More isn’t better

Netflix is crashing today after last night’s news that subscriber adds were not as many as Wall Street had been expecting. Netflix rarely misses this number, but it has happened before. The stock is prone to massive rallies and selloffs, given revolutionary nature of what they’ve built and the inherent uncertainty involved with building an expensive, sprawling distribution network around the world while simultaneously funding all the content that will populate it.

As Michael showed a few months ago, for every monster winner in the stock market, its beneficiaries have had to endure fairly large drawdowns on the way to those eye-popping gains. It’s rare you can get the former without living through the latter because risk and reward are linked (see ‘My friend is beating me‘).

One thing I wanted to mention is that more is not better. Netflix is spending billions and billions of dollars to create new content. The majority of it literally sucks, totally unwatchable or completely boring. This is because you can’t just mass produce art and there is a finite limit of talent in every industry, a finite limit of good ideas. If you make fifty TV shows or you make one hundred TV shows, you’re probably only going to get five good ones in either case, if you’re lucky.

Then there’s the finite amount of attention people have to sit down and actually watch it. This hasn’t been Netflix’s problem as much as it’s been the problem of the traditional broadcast networks, who rely on viewership and ad revenues. Netflix, in contrast, just has to convince you to subscribe for the first time and then keep you from canceling.

Business models that rely on inertia are better than transactional models (tune in tonight! tune in tomorrow morning!) and this is why subscription-based business models are valued more highly on Wall Street (see the software sector (Salesforce, Adobe) vs the hardware sector (Intel, Cisco) for an example, or Costco vs Target for another example). It’s not an accident that Apple exploded higher recently when it became apparent that the services business embedded within the iCloud / App Store ecosystem would smooth out the time between new phone launches.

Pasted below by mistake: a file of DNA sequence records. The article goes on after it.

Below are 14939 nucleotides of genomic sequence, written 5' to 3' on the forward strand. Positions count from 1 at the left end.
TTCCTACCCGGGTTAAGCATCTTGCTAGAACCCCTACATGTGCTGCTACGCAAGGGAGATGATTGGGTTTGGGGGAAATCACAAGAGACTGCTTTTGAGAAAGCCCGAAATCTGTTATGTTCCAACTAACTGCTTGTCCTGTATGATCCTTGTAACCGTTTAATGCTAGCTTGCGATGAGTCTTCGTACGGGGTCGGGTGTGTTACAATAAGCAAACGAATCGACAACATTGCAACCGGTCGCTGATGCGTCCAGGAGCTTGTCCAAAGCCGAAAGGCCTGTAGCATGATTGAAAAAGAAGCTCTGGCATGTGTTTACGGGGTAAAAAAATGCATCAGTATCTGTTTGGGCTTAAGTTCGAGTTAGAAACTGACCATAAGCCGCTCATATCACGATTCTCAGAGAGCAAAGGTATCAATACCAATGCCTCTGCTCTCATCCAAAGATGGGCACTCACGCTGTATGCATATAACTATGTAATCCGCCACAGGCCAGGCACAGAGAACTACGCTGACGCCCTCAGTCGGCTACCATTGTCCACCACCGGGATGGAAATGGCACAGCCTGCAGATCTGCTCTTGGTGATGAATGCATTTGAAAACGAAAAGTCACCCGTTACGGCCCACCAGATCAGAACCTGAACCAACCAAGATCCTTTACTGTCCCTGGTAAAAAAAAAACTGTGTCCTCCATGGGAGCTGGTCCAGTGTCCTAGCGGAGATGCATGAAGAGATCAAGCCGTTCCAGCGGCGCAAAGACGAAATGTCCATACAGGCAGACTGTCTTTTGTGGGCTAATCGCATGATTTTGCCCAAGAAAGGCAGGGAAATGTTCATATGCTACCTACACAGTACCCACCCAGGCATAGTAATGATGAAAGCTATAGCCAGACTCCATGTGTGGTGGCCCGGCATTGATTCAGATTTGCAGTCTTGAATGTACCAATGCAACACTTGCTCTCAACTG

Back to Netflix. The company is going to need better shows. HBO is going to go on a rampage under its new management over the next year or so. Disney’s streaming service is on its way in 2019 and they recognize the company’s future is on the line. Amazon will eventually get its content to click, and the audience is already there in the form of a hundred million Prime households. Just producing volume may not be good enough.

But can you scale great writing, directing and acting? Can you manufacture brilliant video content at will? I don’t know. Even Marvel stumbles. Even Lucasfilm stumbles. Pixar f***s up occasionally. It’s not that easy, it’s not just a matter of throwing more money at the problem because everyone is now throwing money around.

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  1. More isn’t better – Financial Solutions commented on Jul 17

    […] Netflix is crashing today after last night’s news that subscriber adds were not as many as Wall Street had been expecting. Netflix rarely misses this number, but it has happened before. The stock is prone to massive rallies and selloffs, given revolutionary nature of what they’ve built and the inherent uncertainty involved with building an expensive, sprawling distribution network around the world while simult… Source: http://thereformedbroker.com/2018/07/17/more-isnt-better/ […]

  2. H.E.R.O.’s Journey in Tech (18 July 2018) – Japan’s top robot makers link platforms for smart factories: Fanuc, Mitsubishi Electric and DMG Mori let manufacturers share data across sites – H.E.R.O. Innovators Fund commented on Jul 18

    […] Business models that rely on inertia are better than transactional models (tune in tonight! tune in tomorrow morning!) and this is why subscription-based business models are valued more highly (Salesforce, Adobe) vs the hardware sector (Intel, Cisco) (Brown) […]

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